One great excursion into the Frontierland of Disneyland Park takes us out on open waters—OK, maybe not-so-open waters—aboard a full-scale replica of the first American vessel to circumnavigate the globe.
The original Columbia Rediviva left Boston Harbor in 1787 to “carry the Stars and Stripes around the World.” It returned to port after three years, charting 41,899 nautical miles. The ship made two voyages to the Pacific Northwest under the command of Captain Robert Gray, on mission to barter manufactured goods for sea otter pelts. Those, in turn, would be traded across the ocean in China for silk, spices, tea, and porcelain.
In the spring of 1792, Gray took the Columbia across the bar and entered “a large river of fresh water, up which we steered.” There they discovered very civil native tribes, collecting nearly 1,000 otter, beaver, and other furs he then sold to China for $21,404.00. (This large river was named after the ship, being called “Columbia’s River,” and eventually the Columbia River.)
Columbia Redivia Specifications:
- A full-rigged three-masted ship (foremast, mainmast, mizzenmast [aft of the mainmast]
- Length: 83 feet, 6 inches
- Beam (width), 24 feet, 2 inches
- Draft (depth below waterline), 11 feet
- Burthen (capacity), 213 tons
- Crew, 16-18 minimum; 30-31 maximum
- Built in 1787 (or rebuilt; the word rediviva means “revived”), Plymouth, Massachusetts
- Decommissioned October 15, 1806, and salvaged
*Photo and information via LewisandClark.org.
Disneyland’s Columbia is not in the business of fur trading, although it does journey past a beaver dam in progress and a Native American village on the banks of the Rivers of America. However, the vessel is a fine example of Imagineer devotion to accuracy of design. Just as Disney Cruise Line’s fleet reflects the splendor of majestic predecessors, Columbia replicates its namesake with impeccable authenticity. A little imagination combined with historical records, as maritime expert Ray Wallace recreated the ship’s blueprints based on a single surviving sketch of the ship. Admiral Joe Fowler directed the design, and the Columbia Rediviva was once again revived! Disneyland’s Sailing Ship Columbia launched in June 1958. While the original Columbia took 3 years to sail around the world, your voyage will only take about 15 minutes.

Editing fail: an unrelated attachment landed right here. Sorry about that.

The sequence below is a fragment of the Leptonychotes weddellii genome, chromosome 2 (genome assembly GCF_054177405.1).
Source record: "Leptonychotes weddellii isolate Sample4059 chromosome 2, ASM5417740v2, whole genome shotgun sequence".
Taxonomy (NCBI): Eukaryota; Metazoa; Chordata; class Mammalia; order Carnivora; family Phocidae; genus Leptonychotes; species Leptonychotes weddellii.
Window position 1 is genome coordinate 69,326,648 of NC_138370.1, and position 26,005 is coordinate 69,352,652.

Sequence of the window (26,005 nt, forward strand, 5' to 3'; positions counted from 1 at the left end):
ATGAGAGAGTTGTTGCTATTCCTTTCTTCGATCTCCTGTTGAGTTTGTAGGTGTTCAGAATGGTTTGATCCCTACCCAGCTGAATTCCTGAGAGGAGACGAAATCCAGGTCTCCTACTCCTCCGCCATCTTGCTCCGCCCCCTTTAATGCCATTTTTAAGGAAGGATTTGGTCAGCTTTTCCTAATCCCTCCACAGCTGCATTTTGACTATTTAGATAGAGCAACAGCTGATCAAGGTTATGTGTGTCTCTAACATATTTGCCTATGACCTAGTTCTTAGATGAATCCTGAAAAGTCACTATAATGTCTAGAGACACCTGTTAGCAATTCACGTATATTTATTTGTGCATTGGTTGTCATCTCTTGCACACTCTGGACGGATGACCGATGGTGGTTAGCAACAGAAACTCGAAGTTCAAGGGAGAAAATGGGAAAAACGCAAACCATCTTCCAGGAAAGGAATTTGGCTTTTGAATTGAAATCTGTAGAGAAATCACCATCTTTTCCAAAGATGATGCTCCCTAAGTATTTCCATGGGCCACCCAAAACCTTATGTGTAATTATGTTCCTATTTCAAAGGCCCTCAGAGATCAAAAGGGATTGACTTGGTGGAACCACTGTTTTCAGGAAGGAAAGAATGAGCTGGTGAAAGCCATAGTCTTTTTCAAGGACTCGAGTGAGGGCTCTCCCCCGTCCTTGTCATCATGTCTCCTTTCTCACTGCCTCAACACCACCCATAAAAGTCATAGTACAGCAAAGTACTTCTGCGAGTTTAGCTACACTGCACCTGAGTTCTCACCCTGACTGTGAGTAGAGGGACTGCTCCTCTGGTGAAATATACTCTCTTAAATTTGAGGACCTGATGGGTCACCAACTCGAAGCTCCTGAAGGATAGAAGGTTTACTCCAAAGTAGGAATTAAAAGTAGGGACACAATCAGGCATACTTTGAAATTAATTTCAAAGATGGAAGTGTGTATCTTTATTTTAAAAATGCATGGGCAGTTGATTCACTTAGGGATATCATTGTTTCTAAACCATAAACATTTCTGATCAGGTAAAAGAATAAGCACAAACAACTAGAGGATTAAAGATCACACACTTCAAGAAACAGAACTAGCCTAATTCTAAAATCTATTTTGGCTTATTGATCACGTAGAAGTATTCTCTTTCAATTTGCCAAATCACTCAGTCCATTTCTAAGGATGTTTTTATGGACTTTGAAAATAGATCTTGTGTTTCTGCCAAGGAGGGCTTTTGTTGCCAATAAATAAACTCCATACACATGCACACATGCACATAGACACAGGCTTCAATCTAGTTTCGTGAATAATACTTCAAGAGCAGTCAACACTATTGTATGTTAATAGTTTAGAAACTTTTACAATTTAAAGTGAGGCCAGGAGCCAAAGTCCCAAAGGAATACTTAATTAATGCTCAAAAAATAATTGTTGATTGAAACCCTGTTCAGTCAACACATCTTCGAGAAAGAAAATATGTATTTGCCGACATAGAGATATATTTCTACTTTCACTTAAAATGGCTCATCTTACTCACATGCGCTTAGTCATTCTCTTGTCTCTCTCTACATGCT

The Sailing Ship Columbia sails only during daylight hours, taking Guests full-circle along the Rivers of America, around Pirate’s Lair on Tom Sawyer Island. On the journey, you will see sights and sounds of 3 different lands—Frontierland, New Orleans Square, and Critter Country–including a rustic frontier cabin, a Native American village, beavers building a dam, moose munching lunch, the ominous Haunted Mansion, a skunk-raccoon standoff, sunning mountain lions, an osprey guarding its nest, and the Disneyland Railroad chugging along its tracks.
Captain Gray and his crew bartered with the Native Americans. Simply put, they exchanged goods without exchanging money. This system worked well in the past when there existed no inter-cultural monetary equivalent. To obtain goods or services from a merchant, the purchaser would trade an item of similar value. Modern currency has long since replaced the barter system in most established cultures. Bartering still occurs, but not in the large-scale market system.
Establish a bartering system in your home. What goods and/or services can be exchanged? For example, can your teenager weed the garden in exchange for a trip to the movies with a friend? Have your students chart a list of goods and/or services and assign a fair value to each. Apply the barter system to the listed items for one month. Is this system fair? Is it effective? Is it efficient?
For more insight into modern methods of bartering, see the BarterQuest blog.
SCHOOL SUBJECT: History/Economics
SKILL LEVEL: High School
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